• Unreliability
  • Paid staff not having enough time to manage volunteers
  • Volunteers’ not doing what is required of them.”

We’d like to highlight Jill Ritchie’s views on what needs to be discussed with volunteers BEFORE they start:

It is vital that potential volunteers who apply to assist an NPO are properly interviewed and requested to supply information. The following list includes useful ‘getting to know you’ points to discuss with potential volunteers and also to include in application forms.

  • The fact that they may not be considered suitable for a specific volunteer task, what will happen in such a case (there may be a more suitable task for them within the NPO or they may be referred to another organisation)
  • Information about the settling-in period
  • Information about the volunteer task
  • Details about the orientation and training offered
  • The volunteer policy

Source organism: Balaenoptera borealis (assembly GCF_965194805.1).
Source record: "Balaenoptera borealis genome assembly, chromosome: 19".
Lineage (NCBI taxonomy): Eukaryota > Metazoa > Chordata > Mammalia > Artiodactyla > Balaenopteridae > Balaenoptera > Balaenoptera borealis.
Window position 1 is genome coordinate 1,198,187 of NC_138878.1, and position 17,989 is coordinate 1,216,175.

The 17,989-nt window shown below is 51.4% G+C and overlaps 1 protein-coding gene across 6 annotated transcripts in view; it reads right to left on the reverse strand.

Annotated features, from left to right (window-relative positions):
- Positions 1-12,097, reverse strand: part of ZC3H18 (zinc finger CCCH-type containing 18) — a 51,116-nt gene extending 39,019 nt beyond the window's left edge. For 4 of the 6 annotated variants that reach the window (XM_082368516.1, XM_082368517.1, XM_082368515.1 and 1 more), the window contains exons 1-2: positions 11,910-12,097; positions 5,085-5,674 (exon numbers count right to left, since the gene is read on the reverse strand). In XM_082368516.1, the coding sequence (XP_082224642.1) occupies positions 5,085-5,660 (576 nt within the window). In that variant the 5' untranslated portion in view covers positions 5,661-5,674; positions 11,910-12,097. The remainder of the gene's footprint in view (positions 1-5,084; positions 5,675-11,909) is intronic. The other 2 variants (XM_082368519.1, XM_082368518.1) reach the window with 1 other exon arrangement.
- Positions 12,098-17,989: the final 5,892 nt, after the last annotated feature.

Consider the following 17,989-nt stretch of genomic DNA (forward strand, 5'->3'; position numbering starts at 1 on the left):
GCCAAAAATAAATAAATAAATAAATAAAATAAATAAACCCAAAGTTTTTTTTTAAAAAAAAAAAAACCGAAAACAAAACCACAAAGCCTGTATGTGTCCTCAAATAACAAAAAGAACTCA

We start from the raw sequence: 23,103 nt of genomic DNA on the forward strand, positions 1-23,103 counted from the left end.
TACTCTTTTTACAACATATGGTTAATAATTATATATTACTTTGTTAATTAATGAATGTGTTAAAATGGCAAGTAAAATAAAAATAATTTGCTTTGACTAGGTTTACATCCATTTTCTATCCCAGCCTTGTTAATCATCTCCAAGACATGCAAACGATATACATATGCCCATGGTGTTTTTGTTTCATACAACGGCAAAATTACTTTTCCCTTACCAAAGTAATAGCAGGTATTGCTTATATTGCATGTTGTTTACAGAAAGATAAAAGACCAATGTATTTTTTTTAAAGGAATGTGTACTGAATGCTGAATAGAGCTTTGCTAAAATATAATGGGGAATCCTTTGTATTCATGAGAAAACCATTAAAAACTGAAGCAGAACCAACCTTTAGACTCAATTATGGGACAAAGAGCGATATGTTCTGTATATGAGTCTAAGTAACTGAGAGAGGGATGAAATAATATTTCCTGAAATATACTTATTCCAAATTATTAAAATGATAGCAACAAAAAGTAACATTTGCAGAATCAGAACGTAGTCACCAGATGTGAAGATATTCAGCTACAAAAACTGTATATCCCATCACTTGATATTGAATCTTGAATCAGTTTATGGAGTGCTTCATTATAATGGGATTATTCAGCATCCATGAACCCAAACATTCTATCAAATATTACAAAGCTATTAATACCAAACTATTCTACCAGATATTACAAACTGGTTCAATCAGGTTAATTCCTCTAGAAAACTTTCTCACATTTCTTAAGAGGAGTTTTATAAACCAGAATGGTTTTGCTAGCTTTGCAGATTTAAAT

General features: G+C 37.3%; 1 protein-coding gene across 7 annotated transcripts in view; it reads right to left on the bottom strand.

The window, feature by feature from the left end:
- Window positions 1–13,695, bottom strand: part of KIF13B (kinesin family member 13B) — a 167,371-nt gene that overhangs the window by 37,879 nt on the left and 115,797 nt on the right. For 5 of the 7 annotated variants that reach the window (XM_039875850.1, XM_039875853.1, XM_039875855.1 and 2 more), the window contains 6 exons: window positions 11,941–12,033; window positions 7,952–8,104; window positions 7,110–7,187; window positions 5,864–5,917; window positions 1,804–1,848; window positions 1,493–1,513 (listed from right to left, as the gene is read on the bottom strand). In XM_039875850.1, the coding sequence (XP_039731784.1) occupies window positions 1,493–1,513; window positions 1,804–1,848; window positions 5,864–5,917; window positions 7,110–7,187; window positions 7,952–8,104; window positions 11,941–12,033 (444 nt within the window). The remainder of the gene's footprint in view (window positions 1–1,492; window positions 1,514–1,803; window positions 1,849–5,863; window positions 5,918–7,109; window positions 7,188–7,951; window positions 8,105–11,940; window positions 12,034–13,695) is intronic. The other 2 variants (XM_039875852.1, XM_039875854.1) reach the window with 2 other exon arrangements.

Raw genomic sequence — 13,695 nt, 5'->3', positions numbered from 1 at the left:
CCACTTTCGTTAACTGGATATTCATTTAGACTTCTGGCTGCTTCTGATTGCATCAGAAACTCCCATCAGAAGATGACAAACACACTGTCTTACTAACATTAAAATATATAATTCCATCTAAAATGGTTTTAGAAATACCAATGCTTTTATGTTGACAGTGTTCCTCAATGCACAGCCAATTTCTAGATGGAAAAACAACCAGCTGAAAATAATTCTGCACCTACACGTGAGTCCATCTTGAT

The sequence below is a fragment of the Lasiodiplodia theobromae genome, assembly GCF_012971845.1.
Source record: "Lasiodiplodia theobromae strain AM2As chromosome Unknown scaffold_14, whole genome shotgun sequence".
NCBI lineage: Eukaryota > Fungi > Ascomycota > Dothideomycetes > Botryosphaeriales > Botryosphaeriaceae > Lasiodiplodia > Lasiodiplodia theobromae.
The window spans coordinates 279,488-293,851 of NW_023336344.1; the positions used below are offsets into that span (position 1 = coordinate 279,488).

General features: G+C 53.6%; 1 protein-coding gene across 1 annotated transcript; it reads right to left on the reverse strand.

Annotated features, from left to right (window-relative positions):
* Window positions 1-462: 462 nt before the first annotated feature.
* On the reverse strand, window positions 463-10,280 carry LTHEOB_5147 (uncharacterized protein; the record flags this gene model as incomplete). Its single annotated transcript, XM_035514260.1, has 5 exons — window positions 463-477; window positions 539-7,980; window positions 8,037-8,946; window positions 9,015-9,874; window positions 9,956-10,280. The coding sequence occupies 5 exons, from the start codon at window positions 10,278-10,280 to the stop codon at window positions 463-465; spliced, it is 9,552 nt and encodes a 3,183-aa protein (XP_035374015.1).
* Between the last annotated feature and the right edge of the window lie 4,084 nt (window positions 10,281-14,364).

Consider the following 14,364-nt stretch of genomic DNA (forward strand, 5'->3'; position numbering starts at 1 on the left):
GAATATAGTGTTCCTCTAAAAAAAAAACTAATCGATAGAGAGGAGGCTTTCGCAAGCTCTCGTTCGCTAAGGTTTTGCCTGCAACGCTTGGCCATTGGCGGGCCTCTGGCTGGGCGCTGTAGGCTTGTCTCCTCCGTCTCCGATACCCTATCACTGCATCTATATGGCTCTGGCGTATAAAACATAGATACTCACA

• Information on the organisation, such as current projects and funders
  • Who they will be working with
  • How long they will be expected to stay
  • Why the organisation requires references and the procedure for checking them
  • When and how they will be informed of the outcome of their application to volunteer.”

A Volunteer application form or vetting form is a handy tool to use to make sure you have all the necessary information before the person starts volunteering at your Cause. We actually have a few examples you can use! Take a look at the Managing Volunteers section on our blog!